You could have heard a pin drop!” Well, in a hall seating hundreds of AIDS researchers and activists at San Francisco’s Seventh Conference on Retroviruses and Opportunistic Infections, this certainly wasn’t the case. But what is true is that that hard-to-please crowd erupted into applause  when—after years of big talk about hitting the virus with drugs and little attention to the side effects—William Powderly, MD, a leading AIDS researcher at Washington University, gazed out at his audience and said, “The goal of antiretroviral therapy that we’ve all agreed upon is that we should maximally suppress, with the best tolerated regimen, viral replication....That has become the mantra.... But that is not the goal of treatment. The goal of treatment is that we prolong meaningful survival for our patients.” Behind Powderly was a giant projection of a Star Trek–like spaceship and Mr. Spock’s famous motto, adapted: “(Let your patient) live long and prosper.”

And therein lie the rubs. At the symposium on HAART side effects at which Powderly was speaking, and in hundreds of scientific posters, there was an overwhelming barrage of information on drug toxicities—neuropathy, muscle inflammation, pancreatitis, liver problems, lactic acidosis, fat redistribution, insulin resistance, elevated blood fats, osteoporosis and more. Along with that list came the admission that there’s an immense amount we don’t yet understand about these side effects. We don’t know how many HIVers have them, or what causes them, or how they work, or, perhaps most pressing, what the long-term consequences are. In other words, no one can tell you what your risk is of getting sick or even dying from HAART-induced heart disease, diabetic complications or bone fractures from osteoporosis. All we know is that you have some risk.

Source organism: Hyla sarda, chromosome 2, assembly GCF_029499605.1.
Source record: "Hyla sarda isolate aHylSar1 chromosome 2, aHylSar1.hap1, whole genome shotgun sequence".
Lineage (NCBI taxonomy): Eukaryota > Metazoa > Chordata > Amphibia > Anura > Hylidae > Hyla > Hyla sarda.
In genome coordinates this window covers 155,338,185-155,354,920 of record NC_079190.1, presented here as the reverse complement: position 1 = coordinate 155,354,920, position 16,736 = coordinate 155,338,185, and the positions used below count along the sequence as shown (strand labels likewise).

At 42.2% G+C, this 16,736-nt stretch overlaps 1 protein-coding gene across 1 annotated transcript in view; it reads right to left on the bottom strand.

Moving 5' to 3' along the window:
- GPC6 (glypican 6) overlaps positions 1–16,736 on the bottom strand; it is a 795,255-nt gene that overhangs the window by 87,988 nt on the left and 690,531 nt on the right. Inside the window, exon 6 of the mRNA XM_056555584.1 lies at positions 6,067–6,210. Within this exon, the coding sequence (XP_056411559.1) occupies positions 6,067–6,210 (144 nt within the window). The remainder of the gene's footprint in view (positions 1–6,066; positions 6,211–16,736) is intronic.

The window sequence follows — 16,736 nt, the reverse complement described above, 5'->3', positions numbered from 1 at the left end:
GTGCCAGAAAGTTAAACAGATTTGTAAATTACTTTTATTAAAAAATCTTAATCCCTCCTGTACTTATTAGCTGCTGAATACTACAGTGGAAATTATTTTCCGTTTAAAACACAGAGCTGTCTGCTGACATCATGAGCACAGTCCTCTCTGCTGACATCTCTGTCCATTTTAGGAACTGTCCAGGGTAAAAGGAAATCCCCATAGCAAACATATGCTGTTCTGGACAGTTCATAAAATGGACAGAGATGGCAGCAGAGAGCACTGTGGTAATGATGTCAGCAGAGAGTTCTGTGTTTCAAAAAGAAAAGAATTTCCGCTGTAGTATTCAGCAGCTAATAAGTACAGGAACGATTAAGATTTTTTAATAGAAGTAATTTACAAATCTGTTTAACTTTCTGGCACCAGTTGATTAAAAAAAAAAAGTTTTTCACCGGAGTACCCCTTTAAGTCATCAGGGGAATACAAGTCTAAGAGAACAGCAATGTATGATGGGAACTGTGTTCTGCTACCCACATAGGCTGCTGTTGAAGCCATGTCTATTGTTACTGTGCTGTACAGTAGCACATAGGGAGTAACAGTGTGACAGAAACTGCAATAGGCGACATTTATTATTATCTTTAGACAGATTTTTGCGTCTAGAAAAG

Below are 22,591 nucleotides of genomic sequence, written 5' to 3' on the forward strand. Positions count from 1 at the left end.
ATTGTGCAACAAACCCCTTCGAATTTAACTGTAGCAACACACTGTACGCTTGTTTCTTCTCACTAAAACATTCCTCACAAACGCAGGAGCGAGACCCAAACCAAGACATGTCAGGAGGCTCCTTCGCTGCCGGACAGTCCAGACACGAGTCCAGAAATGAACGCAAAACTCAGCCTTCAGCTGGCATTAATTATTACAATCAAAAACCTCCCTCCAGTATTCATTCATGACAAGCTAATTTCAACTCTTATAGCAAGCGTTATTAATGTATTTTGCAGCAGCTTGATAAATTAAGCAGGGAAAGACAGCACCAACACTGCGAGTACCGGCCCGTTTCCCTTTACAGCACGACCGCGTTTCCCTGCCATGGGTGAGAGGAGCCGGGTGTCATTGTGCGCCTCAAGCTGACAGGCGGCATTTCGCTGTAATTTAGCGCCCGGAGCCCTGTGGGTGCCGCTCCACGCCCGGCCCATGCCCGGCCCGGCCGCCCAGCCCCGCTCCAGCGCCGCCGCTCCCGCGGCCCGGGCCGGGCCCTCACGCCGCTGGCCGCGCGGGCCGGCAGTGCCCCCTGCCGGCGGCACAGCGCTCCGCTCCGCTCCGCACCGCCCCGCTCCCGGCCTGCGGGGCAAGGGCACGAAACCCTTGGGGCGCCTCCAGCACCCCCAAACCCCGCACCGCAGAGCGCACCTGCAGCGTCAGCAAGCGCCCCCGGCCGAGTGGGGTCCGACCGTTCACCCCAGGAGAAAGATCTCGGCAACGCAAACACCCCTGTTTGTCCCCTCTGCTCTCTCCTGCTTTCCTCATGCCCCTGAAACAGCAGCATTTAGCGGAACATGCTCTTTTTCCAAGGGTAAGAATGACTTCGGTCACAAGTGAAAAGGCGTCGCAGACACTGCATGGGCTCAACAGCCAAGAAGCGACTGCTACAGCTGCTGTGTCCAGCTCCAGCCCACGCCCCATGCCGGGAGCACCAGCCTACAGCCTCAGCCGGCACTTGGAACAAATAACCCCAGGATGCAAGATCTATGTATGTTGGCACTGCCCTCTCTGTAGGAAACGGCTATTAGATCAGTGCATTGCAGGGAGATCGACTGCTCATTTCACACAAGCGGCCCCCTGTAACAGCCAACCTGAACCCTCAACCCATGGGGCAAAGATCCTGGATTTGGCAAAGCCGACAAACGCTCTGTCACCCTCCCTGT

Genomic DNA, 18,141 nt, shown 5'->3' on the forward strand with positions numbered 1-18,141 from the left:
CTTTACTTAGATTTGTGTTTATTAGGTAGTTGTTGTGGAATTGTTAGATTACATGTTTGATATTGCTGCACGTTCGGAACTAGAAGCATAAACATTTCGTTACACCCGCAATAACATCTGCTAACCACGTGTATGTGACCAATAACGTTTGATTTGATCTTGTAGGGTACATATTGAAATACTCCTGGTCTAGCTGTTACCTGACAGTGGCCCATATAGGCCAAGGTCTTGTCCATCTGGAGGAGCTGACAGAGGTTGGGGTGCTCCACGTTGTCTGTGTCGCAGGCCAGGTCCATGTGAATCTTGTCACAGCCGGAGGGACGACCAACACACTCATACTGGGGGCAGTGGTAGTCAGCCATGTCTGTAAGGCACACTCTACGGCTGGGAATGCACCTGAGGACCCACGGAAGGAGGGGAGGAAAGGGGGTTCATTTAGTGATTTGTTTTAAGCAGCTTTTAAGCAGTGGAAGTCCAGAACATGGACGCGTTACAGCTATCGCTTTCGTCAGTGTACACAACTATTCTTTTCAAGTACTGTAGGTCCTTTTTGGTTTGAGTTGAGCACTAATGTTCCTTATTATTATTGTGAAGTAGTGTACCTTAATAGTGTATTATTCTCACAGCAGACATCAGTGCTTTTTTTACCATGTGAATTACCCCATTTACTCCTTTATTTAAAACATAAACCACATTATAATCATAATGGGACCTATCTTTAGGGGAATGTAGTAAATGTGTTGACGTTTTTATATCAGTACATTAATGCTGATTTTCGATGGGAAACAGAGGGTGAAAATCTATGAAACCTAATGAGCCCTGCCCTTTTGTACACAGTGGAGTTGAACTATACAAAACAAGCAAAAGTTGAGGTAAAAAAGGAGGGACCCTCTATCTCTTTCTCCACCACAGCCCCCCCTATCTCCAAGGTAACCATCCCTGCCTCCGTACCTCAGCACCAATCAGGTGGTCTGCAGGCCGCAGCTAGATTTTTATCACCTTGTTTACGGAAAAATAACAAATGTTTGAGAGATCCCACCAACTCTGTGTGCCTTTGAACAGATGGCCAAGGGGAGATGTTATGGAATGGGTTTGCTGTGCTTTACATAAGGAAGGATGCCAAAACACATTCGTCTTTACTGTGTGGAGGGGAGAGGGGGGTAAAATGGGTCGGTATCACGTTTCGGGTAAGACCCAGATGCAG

That’s one rub. The other is, at what point are HAART-takers who have such problems no longer experiencing meaningful survival? And while that call is up to each HIVer alone, aren’t these consequences serious enough to make us take another look at the current guidelines trumpeting early intervention with these potent but toxic drugs? (See “Put Up Your Nukes”.) Powderly’s conclusion, reflecting a sea change in medical opinion, was a much-appreciated yes.

Call it the new treatment conservatism. Since the two great hypotheses on which the hit-early-and-hard strategy was based have proved false—combo therapy doesn’t totally stop the virus in a manner that affords a cure, and damage to the immune system isn’t irreversible—we must consider with great care the consequences of treating people for a very long time with drugs that have so much potential for harm.

“And therefore,” Powderly said, “we should be asking whether somebody who has no symptoms and no immediate risk of clinical progression should be exposed to these drugs at all, or at least not until they need them.” Based on chatting in the hallways and schmoozing at the hotels, it would seem that many researchers agree with Powderly, and that many clinicians have already adopted more conservative strategies when it comes to initiating treatment.

Powderly offered up another once-heretical notion—that structured treatment interruptions (see “Happy Holidays?” in POZ, December 1999 for more about these planned drug holidays) might provide not only improved immune responses to HIV, but also maintain the CD4 count at a safe level while minimizing exposure to toxic drugs. He cautioned, however, that STIs are potentially risky and require much additional study.

Then, voicing what was the unspoken theme on many minds, Powderly called for the design of new studies “that address the issues of using drugs for life or, if not for life, at least for a very long time.” And he closed with what could serve as the new message for the new age: “We need to figure out what is the right way to treat patients with antiretroviral therapy. Not for the short term but rather for the long—and hopefully successful—haul.” Amen, brother.